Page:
Downtown Tel Aviv won’t come as a surprise to students of modern design. But for those for whom a mention of Israeli architecture conjures images of the Wailing Wall or some far-flung kibbutz, the density, urbanity, and bracing modernity of the city—founded only in 1909, unlike nearby Jaffa, which is over 3,000 years old—are a shock. Sporting, perhaps, the greatest collection of Bauhaus architecture in the world, the Tel Aviv–Jaffa metropolis is also incredibly dense, with around 40 percent of Israel’s population and some 18,500 people per square mile. As a point of comparison, that’s denser than the São Paulo, Shanghai, and New York metro areas. Interwar modernist architects who immigrated to British-controlled Palestine are responsible for the city’s unique architectural character. But those designers of the 1930s, ’40s, and ’50s who created Tel Aviv’s famed White City, now a UNESCO World Heritage Site, were blessed with a pioneering city plan by Scottish biologist Sir Patrick Geddes and plenty of space to build.
Today, Tel Aviv–based architect Pitsou Kedem could hardly help but be influenced by this proliferation of elegantly efficient blocks in his seaside city. And a just-completed commission offered Kedem a rare opportunity to carry on the city’s architectural legacy while trying his hand at an archetypal urban form, the town house.
"You are allowed to build about 12 flats on this plot," says Kedem of the city lot with which he and design team Hagar Tzvi and Hila Sela were presented by a family of four. "But the client decided to build one family town house. If you live in Tel Aviv, you usually have an apartment, but this fulfills two dreams in that you have a private house and it’s still in the middle of the city."
The family had been living in an apartment in the city center, but growing children meant that they faced that omnipresent urban parent’s choice between more space in the suburbs or learning to live on top of one another. Neither solution appealed to the couple—who love the rumbustious 24-hour city—so they turned to Pitsou Kedem Architects, and a three-year project began.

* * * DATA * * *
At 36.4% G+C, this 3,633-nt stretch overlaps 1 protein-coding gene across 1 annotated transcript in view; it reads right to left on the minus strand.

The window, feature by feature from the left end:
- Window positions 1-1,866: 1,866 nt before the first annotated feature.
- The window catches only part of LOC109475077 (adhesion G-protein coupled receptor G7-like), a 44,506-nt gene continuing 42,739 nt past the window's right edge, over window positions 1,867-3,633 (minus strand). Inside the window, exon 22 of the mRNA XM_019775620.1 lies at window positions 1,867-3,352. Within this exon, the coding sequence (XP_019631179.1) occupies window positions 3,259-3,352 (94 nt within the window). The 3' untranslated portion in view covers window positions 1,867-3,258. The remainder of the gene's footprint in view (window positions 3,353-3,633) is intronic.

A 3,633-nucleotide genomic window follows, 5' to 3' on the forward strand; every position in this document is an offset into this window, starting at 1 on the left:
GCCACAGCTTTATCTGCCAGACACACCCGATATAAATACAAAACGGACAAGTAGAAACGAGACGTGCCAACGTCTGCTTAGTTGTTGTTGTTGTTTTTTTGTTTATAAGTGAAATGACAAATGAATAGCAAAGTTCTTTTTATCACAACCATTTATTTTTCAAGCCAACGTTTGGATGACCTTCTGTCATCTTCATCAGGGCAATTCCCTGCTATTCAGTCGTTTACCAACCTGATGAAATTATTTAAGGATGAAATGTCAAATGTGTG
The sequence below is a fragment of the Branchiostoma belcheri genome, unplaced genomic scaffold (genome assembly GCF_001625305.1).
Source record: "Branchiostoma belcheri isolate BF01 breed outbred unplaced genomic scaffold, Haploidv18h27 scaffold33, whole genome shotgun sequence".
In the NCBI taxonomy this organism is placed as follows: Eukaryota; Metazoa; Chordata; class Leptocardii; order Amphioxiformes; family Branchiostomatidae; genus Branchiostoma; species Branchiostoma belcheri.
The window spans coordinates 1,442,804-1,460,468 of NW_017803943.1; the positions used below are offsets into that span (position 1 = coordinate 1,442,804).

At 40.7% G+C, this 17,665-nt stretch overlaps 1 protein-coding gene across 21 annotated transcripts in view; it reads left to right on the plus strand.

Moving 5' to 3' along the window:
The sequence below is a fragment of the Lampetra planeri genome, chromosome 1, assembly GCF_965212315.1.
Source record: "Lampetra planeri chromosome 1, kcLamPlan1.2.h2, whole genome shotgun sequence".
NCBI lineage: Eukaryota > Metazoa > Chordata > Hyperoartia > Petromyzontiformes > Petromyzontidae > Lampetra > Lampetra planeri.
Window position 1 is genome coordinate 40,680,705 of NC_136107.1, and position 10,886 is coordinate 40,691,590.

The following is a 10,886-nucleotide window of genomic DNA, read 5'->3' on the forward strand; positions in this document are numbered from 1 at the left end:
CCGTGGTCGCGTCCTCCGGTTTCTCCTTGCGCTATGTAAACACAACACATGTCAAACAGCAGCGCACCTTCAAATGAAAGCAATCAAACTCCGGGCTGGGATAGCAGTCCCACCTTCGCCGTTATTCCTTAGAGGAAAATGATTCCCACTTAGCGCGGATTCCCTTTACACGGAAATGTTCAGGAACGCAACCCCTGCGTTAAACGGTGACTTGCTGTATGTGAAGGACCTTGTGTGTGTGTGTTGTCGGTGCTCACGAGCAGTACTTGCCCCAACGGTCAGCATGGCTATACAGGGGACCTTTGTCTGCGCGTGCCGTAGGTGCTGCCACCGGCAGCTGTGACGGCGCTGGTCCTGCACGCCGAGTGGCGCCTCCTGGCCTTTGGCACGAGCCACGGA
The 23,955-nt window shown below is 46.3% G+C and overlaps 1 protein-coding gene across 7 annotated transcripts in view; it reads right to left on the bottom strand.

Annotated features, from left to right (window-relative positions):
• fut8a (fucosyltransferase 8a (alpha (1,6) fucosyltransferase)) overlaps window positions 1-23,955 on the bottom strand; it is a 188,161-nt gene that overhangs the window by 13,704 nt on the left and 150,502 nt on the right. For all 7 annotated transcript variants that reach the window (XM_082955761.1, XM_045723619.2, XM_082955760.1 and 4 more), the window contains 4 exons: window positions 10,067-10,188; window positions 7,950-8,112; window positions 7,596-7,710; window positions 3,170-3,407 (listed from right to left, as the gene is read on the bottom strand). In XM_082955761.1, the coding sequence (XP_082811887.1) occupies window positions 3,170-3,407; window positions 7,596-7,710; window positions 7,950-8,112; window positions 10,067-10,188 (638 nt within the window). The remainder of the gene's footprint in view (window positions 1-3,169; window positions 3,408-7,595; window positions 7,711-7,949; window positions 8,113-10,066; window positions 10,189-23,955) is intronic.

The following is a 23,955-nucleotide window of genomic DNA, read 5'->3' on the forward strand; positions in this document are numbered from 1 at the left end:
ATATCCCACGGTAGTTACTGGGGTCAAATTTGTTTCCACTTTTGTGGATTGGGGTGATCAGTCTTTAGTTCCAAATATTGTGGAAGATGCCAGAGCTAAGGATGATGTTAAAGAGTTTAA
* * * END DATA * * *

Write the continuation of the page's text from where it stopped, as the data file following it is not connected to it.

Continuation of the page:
"We just discussed the way we live in the city," says Kedem. "They wanted an urban life but to still have [individual] privacy."
The six-story, 4,843-square-foot town house certainly meets that brief, with the white exterior and huge black-framed windows creating a contemporary update on Bauhaus forms. Inside, suspended floors mean that each level is both open and adaptable, and because the house is divided up between so many floors, the black steel staircase doubles as an architectural showpiece and a perpetually used bit of circulation.
A garden and a pool were two of the family’s must-haves; both wound up high on the roof to afford views of the city and to create a unique haven above the bustle.
"The swimming pool runs east to west, so it is like swimming toward the sea, which is five minutes away," says Kedem. "They can swim into the sunset on this east-west axis. The family lives between two conditions: One is like a vacation with the sea and the wind from the west, and the other is right in the middle of this very busy city."
For now, the town house is a private respite from the urban rush, and a perfect example of tight site-specific architecture rooted in its historical context. Ever-growing Tel Aviv may eventually crowd similar structures around it—Kedem predicts that, in ten years, all residential buildings will be as tall as the town house. But even then, this gem of a home will remain a conduit for embracing the city and the sea.